I just can't pass up a superhero novel. Few rise above mediocre, but they're like space operas, I am always looking for the one that shines above the rest.Nobody Gets the Girl
is better than average. The worldbuilding and the plotting was excellent. James Maxey creates an internally consistent world packed with all the usual superhero tropes — the supergenius super-technologist who is a one-man Illuminati, his supergenius nemesis, giant baby dolls trashing cities, superheroes and supervillains with creative but familiar powers, power-ups that turn the merely formidable into world-shaking, time travel and alternate universes, and of course, clever twists.
The main character, Richard Rogers, wakes up one day to find his life is literally gone. His house is occupied by strangers. His wife is gone. Nobody can see or hear him. Finding out how this happened and the "rules" of his new existence is just the first part of the book. Richard becomes a minion of "Dr. Know," who has two beautiful daughters, all of them working to bring about world peace and an end to poverty, starvation, and disease.
How likely is that, really?
It turns out that the Knowbokovs are, to put it mildly, a dysfunctional family, and Richard, a snarky Everyman sort of protagonist, gets whipped back and forth by one revelation after another.
He also gets to nail both of the hot sexy superbabes despite being a mostly passive dork whose "power" is that the rest of the world doesn't know he exists. One cannot help suspecting a bit of authorial self-insertion.
I enjoyed the book quite a lot. Any superhero story requires a certain amount of suspension of disbelief, but this one manages to make everything fit logically together if you just accept the first big credibility gap. It's a "believable" superhero world with a story that escalates to a true world-saving adventure.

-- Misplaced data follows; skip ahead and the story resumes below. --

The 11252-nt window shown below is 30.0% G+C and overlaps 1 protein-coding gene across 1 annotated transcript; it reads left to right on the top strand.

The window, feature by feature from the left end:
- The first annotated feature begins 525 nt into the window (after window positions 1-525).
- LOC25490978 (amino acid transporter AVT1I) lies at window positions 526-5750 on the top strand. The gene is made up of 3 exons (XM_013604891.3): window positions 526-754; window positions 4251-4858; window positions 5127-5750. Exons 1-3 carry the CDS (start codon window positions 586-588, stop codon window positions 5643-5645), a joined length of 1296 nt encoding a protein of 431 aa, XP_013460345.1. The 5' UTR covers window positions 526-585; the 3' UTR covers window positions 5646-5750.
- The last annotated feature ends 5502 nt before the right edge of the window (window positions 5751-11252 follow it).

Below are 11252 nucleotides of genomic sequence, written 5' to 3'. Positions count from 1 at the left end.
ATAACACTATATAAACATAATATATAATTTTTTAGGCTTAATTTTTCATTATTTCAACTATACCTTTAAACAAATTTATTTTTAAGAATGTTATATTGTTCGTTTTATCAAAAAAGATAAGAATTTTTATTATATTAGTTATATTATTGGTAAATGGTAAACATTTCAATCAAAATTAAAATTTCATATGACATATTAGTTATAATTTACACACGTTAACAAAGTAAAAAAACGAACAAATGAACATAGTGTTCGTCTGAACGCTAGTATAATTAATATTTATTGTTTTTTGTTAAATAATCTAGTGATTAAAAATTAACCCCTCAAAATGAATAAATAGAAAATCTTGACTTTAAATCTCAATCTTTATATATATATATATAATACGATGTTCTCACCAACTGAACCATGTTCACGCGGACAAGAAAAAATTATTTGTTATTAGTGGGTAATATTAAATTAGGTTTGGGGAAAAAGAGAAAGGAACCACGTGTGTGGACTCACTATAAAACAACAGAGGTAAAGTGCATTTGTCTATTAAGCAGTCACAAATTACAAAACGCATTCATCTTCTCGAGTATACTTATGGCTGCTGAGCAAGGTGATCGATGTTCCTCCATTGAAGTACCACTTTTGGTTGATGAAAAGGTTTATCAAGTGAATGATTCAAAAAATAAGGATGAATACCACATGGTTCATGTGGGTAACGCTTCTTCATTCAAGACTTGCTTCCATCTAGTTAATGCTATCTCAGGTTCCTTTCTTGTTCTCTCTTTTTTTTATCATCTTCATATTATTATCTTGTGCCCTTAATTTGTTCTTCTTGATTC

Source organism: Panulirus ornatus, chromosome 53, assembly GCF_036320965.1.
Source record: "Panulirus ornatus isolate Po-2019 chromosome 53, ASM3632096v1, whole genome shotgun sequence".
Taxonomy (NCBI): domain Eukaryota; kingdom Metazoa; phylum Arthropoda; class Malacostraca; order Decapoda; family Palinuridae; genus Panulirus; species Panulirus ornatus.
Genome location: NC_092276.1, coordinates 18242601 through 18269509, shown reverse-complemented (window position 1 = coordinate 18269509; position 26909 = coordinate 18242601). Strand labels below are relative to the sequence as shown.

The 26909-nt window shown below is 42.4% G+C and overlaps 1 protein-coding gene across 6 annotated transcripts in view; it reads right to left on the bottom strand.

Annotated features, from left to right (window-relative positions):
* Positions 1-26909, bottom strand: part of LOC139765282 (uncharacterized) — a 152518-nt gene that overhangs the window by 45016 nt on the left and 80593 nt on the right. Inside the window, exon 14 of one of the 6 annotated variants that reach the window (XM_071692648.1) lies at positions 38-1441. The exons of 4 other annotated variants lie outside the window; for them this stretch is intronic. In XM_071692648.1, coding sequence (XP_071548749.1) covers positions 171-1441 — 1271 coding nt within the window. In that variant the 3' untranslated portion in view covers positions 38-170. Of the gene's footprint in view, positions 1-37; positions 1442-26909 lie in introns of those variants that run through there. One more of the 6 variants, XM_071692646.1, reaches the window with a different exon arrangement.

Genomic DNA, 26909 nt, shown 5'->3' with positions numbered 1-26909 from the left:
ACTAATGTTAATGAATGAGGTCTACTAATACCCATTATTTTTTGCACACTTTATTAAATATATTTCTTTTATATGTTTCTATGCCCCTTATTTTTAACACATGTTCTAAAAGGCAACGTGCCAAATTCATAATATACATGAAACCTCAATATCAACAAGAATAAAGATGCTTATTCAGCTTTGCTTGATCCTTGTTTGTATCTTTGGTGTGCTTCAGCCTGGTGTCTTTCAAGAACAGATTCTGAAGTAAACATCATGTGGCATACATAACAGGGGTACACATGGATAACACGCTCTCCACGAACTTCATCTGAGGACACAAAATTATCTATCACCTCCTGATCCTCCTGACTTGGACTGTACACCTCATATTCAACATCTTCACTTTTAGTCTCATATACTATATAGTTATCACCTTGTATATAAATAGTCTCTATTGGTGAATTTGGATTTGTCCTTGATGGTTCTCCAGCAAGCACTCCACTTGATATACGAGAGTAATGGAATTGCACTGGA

The only flaw that keeps it from being a nearly perfect superhero book is that the writing was so bland as to be almost sterile at times. Imagine someone narrating a thrilling story to you with a flat stare and a monotone; grammatically perfect, but devoid of affect. James Maxey uses straight dialog to carry many of his scenes; the dialog is fine, and while I applaud any writer (especially a superhero writer) who avoids overly-emotive descriptions, Maxey went a little too far in the other direction, sometimes requiring the reader to guess whether someone is speaking angrily, sarcastically, or sadly, and what their state of mind is. Likewise, no scene was lacking in clarity, but I actually found myself wishing for more
adjectives and some sentences that weren't simply plain narrative style.
The author's notes at the end of the book say that he wrote the first draft in about a month and a half. It was obviously polished prior to publication, but the fast pace and high-concept plot with relatively sparse prose can be explained by the fact that it was, for practical purposes, a NaNoWriMo novel. But given all that, not bad.